How to Save Money Easily

How to Save Without Trying

Happy Thursday everyone! I came across this infographic recently and wanted to share it with my readers. I know many of us like to save money, so it seemed highly relevant. If you visit this site frequently you already know that I do my best to regularly write about saving. Although I comment on it frequently, I am always looking for ways to save money. Let’s face it, as good and smart as saving money is, it can become tedious over time. What I like about this infographic is that it’s not talking about eating rice and beans, but being a little more frugal with our decisions and making a couple of simple cuts. The few cuts that they’re suggesting, they argue, can add up to nearly $5,000 per year! Even if you do not do all of them, just doing a couple of them will save you a good chunk of dough. Add the money savings you have to extra side income and you have a very good combination.

What areas are you guilty of and where would you like to be saving money instead? Personally speaking, I know we’re a little guilty of spending too much on eating out but not to the extent that they’re describing. I was also a little surprised by the impulse spending category…$736 per month is just a bit much if you ask me. I do have to admit though that I am just a little curious as to what they consider impulse buying and if there really is a money saving opportunity there.

What are some the things that stick out to you on this infographic and what are some of your favorite ways to save money?

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About the author:

I'm the founder of Frugal Rules, a Dad, husband and veteran of the financial services industry. I'm passionate about helping people learn from my mistakes so that they can enjoy the freedom that comes from living frugally. You can connect via Twitter / Facebook.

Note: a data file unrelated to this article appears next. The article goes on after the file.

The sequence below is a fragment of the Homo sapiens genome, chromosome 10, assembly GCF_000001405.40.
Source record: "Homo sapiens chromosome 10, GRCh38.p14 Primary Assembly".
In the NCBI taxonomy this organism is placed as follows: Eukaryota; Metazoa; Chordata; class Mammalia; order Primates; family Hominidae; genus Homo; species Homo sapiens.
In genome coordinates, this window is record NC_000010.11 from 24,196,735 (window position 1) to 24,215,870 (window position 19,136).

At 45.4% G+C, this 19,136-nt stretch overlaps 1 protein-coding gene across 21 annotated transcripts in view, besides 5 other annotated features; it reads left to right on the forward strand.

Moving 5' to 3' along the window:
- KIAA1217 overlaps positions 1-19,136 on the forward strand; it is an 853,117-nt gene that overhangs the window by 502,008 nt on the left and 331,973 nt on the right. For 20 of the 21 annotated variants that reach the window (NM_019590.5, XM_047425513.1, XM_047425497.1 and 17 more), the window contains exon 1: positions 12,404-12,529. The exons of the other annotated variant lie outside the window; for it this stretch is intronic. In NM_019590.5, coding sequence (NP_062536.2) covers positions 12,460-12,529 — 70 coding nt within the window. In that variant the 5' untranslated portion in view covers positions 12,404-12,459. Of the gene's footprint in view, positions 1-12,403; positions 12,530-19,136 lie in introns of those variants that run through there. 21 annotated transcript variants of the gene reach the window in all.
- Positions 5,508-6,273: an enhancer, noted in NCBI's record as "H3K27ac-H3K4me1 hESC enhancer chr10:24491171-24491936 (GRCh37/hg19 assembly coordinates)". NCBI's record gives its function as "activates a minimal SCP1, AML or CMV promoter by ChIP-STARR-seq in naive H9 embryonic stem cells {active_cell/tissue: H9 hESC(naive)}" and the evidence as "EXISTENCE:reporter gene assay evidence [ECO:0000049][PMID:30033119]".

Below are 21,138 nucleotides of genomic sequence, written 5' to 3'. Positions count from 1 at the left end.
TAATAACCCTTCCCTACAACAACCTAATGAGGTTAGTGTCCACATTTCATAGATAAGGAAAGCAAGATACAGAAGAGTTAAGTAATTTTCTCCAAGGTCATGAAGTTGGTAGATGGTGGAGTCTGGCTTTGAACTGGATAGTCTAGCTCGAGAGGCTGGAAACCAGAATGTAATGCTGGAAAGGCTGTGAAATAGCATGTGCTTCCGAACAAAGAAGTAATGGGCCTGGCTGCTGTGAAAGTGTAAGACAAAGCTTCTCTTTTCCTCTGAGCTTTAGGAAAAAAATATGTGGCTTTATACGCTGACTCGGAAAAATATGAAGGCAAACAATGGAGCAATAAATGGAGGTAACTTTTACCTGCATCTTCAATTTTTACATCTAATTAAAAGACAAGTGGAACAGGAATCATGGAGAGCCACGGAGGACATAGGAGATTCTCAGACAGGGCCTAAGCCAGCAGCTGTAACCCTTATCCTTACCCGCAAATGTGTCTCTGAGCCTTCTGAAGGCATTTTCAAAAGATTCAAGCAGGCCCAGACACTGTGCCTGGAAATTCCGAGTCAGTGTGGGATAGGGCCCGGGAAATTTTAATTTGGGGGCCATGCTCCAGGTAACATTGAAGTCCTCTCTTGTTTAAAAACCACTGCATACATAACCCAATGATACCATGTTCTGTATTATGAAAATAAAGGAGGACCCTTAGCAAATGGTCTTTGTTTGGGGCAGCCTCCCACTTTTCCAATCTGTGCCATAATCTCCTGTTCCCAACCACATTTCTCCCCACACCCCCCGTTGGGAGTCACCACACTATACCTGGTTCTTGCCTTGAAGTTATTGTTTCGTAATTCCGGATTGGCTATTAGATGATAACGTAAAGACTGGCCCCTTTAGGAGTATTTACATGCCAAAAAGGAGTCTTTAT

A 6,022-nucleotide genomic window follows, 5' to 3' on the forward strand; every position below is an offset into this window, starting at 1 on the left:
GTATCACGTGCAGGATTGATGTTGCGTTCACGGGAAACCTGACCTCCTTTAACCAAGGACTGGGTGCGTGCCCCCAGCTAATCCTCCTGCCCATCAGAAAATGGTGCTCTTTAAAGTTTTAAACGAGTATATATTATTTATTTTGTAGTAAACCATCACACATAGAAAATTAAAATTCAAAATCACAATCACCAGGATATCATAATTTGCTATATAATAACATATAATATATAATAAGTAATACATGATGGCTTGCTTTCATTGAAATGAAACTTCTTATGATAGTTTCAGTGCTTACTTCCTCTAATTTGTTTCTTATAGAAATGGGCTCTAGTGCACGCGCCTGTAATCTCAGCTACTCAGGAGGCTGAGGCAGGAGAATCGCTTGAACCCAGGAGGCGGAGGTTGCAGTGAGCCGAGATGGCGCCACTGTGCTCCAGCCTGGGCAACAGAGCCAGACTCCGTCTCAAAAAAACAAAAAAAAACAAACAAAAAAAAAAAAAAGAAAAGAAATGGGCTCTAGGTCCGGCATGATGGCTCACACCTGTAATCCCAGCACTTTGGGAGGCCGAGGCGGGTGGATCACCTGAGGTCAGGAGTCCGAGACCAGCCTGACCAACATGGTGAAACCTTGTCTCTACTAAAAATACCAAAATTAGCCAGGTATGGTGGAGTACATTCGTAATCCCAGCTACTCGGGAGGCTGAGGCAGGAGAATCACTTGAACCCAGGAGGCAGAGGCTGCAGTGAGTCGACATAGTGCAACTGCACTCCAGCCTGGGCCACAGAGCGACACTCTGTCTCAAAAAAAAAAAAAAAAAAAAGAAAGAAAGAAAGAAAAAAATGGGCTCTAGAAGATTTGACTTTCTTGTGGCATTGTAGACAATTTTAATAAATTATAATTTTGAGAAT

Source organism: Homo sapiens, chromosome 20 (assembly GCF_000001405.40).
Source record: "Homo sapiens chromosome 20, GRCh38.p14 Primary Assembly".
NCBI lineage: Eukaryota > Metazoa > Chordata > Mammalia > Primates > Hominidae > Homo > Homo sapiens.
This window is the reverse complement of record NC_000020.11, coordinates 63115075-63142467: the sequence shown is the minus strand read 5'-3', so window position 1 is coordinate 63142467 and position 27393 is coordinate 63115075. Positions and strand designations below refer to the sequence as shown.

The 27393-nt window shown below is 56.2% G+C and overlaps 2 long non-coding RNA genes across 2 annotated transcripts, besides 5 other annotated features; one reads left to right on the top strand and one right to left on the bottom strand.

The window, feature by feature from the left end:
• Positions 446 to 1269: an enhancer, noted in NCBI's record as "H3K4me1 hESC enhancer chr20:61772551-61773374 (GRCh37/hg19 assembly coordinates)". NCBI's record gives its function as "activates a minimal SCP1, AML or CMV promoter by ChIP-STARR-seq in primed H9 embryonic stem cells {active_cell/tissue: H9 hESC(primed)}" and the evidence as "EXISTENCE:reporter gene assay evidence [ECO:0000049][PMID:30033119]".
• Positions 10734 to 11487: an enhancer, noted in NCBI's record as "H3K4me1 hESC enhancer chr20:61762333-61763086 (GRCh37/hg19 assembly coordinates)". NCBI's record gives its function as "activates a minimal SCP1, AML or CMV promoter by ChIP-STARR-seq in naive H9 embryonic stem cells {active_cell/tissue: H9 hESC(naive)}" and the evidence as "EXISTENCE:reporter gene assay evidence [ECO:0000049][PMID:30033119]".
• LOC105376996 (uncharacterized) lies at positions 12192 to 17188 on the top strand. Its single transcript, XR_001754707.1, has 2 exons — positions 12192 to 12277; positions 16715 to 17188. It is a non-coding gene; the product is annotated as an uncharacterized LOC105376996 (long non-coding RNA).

67 comments on “How to Save Money Easily

    • Could not agree more DC! When I worked in my previous jobs I always took my lunch in and would make coffee quite often at home and it can save a good chunk of money by doing just that.

  1. I would always brown bag my lunch. When I started a new job, I started eating lunch out because there were so many places to eat. It didn’t seem like much at the time, dropping $10 for lunch, but by the end of the month, I was getting concerned as to why my bank balance was so low suddenly. When I added up all of my lunches out, it totaled close to $200! I was shocked! Have have gone back to my brown bagging ways but still eat out once a month as a treat.
    Jon @ MoneySmartGuides recently posted..Why Hire a Financial PlannerMy Profile

    • It surely can add up quickly! When I was in an office I would take my lunch the large majority of the time and eat out pretty rarely. Time was also an issue, so it made more sense for me to bring lunch.

    • It did to me as well Kim. I would like to know what they’re buying too. But, then again, I am sure I was doing similar things when I was using credit cards like crazy.

    • I would think that you would be Pauline. :) Getting coupons for eating out is a great way to save money and you’re right, many restaurants have some sort of social media presence.

  2. I do all of those except the coupons. Coupons just seem to take more mental effort than I am able to muster. And since I don’t buy a lot of prepared foods, there aren’t that many coupons that are even available to me in the first place.

    I’ve actually made an effort to use coupons a couple of times. Every time I just can’t sustain the effort. I seem to spend tons more time than I should trying to save 50 cents here or there.